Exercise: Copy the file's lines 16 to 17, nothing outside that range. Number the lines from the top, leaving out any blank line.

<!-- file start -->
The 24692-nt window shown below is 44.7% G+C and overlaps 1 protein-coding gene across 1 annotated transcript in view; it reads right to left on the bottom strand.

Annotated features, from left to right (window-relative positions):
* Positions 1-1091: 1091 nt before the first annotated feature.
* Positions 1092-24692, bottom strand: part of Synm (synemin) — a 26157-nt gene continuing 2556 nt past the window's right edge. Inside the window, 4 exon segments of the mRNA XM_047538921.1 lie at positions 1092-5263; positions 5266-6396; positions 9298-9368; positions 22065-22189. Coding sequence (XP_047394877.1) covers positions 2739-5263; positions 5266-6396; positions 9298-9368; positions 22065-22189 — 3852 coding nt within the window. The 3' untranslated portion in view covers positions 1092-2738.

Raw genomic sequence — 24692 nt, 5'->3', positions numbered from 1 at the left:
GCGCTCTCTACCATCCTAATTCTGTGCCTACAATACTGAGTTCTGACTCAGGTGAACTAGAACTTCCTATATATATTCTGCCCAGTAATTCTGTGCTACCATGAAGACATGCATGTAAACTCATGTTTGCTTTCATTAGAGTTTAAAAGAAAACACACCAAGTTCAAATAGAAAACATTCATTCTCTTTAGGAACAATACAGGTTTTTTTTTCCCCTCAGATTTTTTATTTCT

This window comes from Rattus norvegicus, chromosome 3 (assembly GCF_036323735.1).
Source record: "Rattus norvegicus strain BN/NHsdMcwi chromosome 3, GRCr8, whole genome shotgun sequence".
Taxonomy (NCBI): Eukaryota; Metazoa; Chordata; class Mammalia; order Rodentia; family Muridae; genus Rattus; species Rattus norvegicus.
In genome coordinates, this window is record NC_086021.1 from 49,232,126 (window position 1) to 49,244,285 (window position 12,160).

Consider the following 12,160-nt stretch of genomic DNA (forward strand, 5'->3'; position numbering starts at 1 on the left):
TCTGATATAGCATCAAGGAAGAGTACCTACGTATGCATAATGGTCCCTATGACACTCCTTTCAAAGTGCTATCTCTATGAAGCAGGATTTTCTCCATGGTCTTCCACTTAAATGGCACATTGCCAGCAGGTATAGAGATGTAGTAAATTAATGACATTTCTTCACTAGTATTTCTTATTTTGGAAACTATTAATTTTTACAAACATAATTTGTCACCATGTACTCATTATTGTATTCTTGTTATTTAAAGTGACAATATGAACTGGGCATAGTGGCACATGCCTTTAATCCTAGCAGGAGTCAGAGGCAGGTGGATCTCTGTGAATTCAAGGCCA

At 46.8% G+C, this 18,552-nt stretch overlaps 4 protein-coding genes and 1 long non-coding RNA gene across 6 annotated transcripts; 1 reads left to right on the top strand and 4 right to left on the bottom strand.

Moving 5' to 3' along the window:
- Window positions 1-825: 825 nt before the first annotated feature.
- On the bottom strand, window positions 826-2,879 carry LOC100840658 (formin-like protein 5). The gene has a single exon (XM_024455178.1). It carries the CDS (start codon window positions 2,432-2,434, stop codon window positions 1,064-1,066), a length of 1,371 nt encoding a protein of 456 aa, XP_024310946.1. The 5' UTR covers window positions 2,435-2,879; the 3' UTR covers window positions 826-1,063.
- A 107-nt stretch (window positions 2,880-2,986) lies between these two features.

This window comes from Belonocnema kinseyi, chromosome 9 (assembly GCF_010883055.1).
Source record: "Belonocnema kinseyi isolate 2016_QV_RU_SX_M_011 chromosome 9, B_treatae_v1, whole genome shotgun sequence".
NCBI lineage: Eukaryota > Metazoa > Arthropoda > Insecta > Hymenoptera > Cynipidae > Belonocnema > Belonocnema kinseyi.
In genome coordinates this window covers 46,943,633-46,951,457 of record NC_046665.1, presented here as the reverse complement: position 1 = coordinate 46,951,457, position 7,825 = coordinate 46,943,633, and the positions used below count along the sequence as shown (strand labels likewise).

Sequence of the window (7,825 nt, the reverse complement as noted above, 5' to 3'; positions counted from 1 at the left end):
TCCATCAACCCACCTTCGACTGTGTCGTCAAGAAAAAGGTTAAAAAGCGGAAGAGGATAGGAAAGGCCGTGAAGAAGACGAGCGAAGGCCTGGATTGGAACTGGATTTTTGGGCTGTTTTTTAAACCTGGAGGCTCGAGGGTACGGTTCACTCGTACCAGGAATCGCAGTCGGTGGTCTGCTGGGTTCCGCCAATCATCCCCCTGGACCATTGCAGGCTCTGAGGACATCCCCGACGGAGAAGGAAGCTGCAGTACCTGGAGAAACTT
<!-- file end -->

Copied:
- On the bottom strand, window positions 826-2,879 carry LOC100840658 (formin-like protein 5). The gene has a single exon (XM_024455178.1). It carries the CDS (start codon window positions 2,432-2,434, stop codon window positions 1,064-1,066), a length of 1,371 nt encoding a protein of 456 aa, XP_024310946.1. The 5' UTR covers window positions 2,435-2,879; the 3' UTR covers window positions 826-1,063.
- A 107-nt stretch (window positions 2,880-2,986) lies between these two features.